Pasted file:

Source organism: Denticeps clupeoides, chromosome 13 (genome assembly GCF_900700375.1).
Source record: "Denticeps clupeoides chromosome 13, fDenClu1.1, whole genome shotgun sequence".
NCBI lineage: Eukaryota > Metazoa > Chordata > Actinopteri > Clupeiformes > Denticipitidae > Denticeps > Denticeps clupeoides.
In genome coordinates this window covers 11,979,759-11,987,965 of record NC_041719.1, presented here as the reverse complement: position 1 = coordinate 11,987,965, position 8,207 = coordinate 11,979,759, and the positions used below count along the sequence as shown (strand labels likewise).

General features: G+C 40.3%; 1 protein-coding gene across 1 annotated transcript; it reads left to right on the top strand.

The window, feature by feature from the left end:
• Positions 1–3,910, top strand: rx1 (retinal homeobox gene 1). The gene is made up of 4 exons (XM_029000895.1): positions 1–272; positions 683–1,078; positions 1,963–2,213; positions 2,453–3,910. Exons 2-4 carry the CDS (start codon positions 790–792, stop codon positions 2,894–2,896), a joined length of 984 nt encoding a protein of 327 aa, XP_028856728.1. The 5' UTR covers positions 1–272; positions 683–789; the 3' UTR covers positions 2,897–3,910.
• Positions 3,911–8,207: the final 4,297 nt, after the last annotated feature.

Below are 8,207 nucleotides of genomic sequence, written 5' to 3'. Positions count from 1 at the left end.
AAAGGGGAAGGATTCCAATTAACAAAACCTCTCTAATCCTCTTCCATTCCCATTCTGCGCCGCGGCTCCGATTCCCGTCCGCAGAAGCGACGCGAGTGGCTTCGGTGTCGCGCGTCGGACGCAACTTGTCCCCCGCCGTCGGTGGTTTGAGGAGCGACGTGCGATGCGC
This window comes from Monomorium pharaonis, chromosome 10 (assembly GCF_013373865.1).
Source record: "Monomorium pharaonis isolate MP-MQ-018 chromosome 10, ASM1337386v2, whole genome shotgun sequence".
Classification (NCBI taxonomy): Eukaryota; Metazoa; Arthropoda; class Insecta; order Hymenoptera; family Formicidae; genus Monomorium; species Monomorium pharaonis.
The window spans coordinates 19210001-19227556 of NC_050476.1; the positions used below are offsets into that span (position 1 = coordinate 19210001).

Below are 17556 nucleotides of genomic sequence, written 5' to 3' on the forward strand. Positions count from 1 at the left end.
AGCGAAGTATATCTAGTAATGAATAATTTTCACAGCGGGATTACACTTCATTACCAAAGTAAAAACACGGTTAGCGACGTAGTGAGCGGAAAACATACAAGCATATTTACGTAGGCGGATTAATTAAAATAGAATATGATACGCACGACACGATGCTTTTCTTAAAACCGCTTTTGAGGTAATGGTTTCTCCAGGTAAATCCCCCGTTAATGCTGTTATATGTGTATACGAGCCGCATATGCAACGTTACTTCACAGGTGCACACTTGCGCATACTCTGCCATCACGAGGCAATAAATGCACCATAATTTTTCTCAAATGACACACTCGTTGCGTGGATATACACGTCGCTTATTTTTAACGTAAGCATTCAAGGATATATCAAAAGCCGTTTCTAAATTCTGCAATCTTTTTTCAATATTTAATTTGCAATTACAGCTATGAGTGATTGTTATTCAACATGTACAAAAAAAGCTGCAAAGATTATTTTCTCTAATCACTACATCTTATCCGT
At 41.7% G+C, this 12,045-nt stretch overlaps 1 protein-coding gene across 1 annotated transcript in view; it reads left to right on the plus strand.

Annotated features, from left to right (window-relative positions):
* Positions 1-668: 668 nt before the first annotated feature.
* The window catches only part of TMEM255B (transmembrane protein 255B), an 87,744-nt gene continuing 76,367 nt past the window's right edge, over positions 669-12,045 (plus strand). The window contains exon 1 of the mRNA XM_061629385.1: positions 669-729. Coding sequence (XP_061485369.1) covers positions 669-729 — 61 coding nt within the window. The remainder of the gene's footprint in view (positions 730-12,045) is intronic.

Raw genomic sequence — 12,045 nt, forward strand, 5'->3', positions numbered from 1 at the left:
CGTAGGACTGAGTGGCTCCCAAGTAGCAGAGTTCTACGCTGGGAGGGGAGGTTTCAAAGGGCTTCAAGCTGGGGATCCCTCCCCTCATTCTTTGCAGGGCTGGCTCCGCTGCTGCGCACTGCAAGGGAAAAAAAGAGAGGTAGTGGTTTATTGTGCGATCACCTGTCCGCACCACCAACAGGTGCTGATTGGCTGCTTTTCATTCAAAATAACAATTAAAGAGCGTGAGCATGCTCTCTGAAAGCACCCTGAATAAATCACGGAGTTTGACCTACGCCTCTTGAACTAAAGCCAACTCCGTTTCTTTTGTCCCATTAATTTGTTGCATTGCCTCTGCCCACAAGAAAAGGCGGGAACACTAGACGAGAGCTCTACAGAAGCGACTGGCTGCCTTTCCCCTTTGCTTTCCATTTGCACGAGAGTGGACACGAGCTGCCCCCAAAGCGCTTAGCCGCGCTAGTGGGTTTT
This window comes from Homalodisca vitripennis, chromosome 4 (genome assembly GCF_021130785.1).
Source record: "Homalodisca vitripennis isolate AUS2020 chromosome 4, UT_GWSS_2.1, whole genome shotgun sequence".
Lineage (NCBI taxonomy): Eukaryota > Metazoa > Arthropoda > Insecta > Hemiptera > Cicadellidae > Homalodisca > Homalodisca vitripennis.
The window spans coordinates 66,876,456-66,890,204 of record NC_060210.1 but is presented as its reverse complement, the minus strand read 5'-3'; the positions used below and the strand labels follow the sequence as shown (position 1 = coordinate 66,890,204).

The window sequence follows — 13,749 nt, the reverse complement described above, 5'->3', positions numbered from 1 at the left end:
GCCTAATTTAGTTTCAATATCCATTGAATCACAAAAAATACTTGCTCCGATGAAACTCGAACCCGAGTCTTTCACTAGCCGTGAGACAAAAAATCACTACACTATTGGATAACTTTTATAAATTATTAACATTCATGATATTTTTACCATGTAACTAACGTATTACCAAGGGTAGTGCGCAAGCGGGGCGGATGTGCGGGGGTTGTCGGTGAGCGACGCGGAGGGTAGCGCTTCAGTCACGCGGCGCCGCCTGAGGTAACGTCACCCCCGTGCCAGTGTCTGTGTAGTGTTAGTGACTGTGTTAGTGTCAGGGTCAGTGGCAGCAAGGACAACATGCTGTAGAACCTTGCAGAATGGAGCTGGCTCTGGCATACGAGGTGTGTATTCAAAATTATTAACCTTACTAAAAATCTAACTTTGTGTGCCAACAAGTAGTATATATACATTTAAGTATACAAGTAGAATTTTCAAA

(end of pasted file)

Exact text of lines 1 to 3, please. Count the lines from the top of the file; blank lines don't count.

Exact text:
Source organism: Denticeps clupeoides, chromosome 13 (genome assembly GCF_900700375.1).
Source record: "Denticeps clupeoides chromosome 13, fDenClu1.1, whole genome shotgun sequence".
NCBI lineage: Eukaryota > Metazoa > Chordata > Actinopteri > Clupeiformes > Denticipitidae > Denticeps > Denticeps clupeoides.